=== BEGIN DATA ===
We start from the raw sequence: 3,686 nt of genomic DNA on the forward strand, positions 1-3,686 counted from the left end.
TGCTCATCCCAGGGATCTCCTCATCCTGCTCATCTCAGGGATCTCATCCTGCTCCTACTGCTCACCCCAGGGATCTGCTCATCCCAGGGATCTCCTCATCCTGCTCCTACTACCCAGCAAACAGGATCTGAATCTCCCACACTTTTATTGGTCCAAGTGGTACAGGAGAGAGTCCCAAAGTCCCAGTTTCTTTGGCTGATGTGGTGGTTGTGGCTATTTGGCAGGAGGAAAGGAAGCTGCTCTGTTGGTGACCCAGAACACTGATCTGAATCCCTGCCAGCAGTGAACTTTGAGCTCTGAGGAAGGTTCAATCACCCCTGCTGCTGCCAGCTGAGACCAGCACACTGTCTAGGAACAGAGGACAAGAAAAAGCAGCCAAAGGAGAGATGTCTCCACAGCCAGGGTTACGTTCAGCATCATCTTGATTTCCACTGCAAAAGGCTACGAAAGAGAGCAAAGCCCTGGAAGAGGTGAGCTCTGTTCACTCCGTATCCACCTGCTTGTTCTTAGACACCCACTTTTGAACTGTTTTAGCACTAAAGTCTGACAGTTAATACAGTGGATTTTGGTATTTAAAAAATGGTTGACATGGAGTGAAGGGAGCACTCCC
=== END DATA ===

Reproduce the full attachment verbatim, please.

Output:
We start from the raw sequence: 3,686 nt of genomic DNA on the forward strand, positions 1-3,686 counted from the left end.
TGCTCATCCCAGGGATCTCCTCATCCTGCTCATCTCAGGGATCTCATCCTGCTCCTACTGCTCACCCCAGGGATCTGCTCATCCCAGGGATCTCCTCATCCTGCTCCTACTACCCAGCAAACAGGATCTGAATCTCCCACACTTTTATTGGTCCAAGTGGTACAGGAGAGAGTCCCAAAGTCCCAGTTTCTTTGGCTGATGTGGTGGTTGTGGCTATTTGGCAGGAGGAAAGGAAGCTGCTCTGTTGGTGACCCAGAACACTGATCTGAATCCCTGCCAGCAGTGAACTTTGAGCTCTGAGGAAGGTTCAATCACCCCTGCTGCTGCCAGCTGAGACCAGCACACTGTCTAGGAACAGAGGACAAGAAAAAGCAGCCAAAGGAGAGATGTCTCCACAGCCAGGGTTACGTTCAGCATCATCTTGATTTCCACTGCAAAAGGCTACGAAAGAGAGCAAAGCCCTGGAAGAGGTGAGCTCTGTTCACTCCGTATCCACCTGCTTGTTCTTAGACACCCACTTTTGAACTGTTTTAGCACTAAAGTCTGACAGTTAATACAGTGGATTTTGGTATTTAAAAAATGGTTGACATGGAGTGAAGGGAGCACTCCC